Abdominal migraine causes dull or aching abdominal pain near the navel. You usually don’t have a headache with abdominal migraine. Instead, these bad boys cause stomach pain, nausea, and vomiting.

This type is more common in children, but adults can also have it.

Ocular migraine (aka retinal migraine)

Where do you feel it? visual disturbances behind one eye, with or without headache

Intensity: moderate to severe

Ocular migraine causes visual disturbances similar to migraine with aura, but it only occurs in one eye. Symptoms can include:

  • blind spots
  • “see the stars”
  • zigzag lines
  • temporary vision loss or blindness

Migraine pain may or may not occur after an ocular migraine, leaving you with all the visual non-joys of an aura without the pesky pain.

Menstrual migraine

Where do you feel it? pain on one side of the head

Intensity: moderate to severe

Menstrual migraine is technically a common migraine or a migraine with aura depending on the symptoms. About 60% of women suffer from menstrual migraine at some point in their life, which is usually felt on one side of the head.

Essentially changing hormone levels at any time during the menstrual cycle can trigger this migraine attack. Some forms of hormonal birth control can also make pain worse.

If you are prone to migraine attacks, talk to your doctor or gynecologist about which type of birth control is best for you. People with migraine with aura should avoid taking contraceptives that contain estrogen, as this can increase the risk of stroke.

Vestibular migraine

Where do you feel it? does not always involve headaches, but affects your balance

Intensity: mild to severe

Vestibular migraine can throw you off balance – literally.

One of the main causes of vertigo, vestibular migraine attacks usually occur in your inner ear (an area that affects your sense of balance). You may feel ringing in your ears or feel like you are falling.

This migraine is not always accompanied by headaches, but it can cause:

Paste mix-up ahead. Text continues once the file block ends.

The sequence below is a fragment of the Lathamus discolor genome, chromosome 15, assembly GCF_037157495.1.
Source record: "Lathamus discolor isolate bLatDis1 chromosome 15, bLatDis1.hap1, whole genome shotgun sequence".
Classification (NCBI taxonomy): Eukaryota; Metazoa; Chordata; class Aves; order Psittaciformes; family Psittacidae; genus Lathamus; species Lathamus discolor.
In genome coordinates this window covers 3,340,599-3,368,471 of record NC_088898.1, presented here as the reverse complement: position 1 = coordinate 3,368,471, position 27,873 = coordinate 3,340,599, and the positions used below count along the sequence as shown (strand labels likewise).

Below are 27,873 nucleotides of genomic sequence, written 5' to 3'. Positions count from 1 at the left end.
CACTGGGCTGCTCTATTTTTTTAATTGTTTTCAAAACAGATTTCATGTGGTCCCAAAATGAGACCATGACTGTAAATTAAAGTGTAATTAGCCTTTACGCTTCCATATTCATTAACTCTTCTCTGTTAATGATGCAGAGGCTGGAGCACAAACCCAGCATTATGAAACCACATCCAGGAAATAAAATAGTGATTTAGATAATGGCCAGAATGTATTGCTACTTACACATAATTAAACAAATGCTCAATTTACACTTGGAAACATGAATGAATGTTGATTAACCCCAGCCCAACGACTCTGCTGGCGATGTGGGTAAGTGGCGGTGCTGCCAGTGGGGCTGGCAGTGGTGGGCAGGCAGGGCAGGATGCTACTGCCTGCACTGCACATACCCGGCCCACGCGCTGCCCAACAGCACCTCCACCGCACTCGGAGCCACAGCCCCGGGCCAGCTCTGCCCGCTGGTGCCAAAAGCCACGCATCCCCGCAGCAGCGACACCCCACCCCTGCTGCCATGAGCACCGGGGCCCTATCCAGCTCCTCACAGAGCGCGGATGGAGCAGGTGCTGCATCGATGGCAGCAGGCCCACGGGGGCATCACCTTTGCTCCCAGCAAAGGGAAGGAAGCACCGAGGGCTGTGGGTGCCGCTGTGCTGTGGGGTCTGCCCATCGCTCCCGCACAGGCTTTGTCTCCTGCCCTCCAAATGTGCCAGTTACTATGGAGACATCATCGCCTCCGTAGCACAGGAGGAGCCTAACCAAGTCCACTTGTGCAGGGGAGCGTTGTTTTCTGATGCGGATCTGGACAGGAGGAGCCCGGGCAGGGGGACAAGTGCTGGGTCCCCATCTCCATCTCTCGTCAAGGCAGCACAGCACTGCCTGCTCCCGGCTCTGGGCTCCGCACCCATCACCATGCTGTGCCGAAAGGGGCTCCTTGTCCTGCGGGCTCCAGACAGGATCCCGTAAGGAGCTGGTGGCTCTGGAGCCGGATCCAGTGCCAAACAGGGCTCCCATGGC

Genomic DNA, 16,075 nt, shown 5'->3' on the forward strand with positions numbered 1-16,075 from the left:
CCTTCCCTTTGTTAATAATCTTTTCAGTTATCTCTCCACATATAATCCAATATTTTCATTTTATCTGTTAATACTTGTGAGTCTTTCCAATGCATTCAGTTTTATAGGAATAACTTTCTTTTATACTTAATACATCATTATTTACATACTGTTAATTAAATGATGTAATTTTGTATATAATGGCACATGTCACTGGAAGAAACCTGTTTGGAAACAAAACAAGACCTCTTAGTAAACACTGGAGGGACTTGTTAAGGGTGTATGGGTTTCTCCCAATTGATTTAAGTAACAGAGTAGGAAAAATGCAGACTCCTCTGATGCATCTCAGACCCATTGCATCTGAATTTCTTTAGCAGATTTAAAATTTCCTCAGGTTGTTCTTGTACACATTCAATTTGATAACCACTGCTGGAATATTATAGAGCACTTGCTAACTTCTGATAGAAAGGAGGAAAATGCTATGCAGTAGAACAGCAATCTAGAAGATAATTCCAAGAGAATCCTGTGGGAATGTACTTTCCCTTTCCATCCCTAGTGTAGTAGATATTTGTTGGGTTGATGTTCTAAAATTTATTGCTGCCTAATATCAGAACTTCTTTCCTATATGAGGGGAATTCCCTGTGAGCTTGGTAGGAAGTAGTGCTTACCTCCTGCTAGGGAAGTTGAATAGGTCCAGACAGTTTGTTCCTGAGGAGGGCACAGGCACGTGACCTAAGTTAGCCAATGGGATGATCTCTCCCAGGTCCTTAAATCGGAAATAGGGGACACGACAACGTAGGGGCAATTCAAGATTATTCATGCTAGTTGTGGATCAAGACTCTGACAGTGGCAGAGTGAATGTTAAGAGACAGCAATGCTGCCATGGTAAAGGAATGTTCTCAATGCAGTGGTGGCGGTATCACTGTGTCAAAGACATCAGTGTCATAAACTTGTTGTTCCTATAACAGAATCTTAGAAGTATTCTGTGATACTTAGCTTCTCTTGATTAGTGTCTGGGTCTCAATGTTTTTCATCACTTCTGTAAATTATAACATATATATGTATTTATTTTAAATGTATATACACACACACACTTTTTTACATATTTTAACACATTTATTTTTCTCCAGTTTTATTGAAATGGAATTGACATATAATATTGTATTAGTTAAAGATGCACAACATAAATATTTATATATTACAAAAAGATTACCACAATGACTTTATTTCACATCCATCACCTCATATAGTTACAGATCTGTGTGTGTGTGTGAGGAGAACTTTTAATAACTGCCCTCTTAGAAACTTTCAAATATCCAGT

• dizziness
  • stunning
  • spinning sensation
  • feeling out of balance
  • falling sensation
  • changes in vision or hearing
  • nausea

Migraine with brainstem aura (aka basilar migraine)

Where do you feel it? varied

Intensity: mild to severe

Brainstem migraine with aura – aka basilar migraine – is a rare type of migraine with aura that occurs in approximately 0.04% of the population.

A basilar migraine attack typically begins in the back of your neck, around your brainstem area (hence the name). The pain creeps up one side of your head, causing a pounding sensation.

Along with a killer headache, this migraine can also affect your vision, hearing, and speech. You may also feel super tired and drained after a basilar migraine attack.

Migraine is a disorder that often causes intense headaches, among other symptoms. The pain is usually felt on one side of the head, but can also occur on the forehead, behind the eyes, or on the back of the neck.

There are several types of migraine, which can affect the location and intensity of the pain. Some migraines are accompanied by an aura, which causes sensory issues that can affect your vision, hearing, muscle strength, or motor skills. Migraine with aura may or may not include a headache.

Treatment for migraine can include a combination of prescription or over-the-counter medications, as well as lifestyle changes or home remedies. If your migraine attacks persist, get worse, or start to affect the quality of your life, talk to your doctor for help.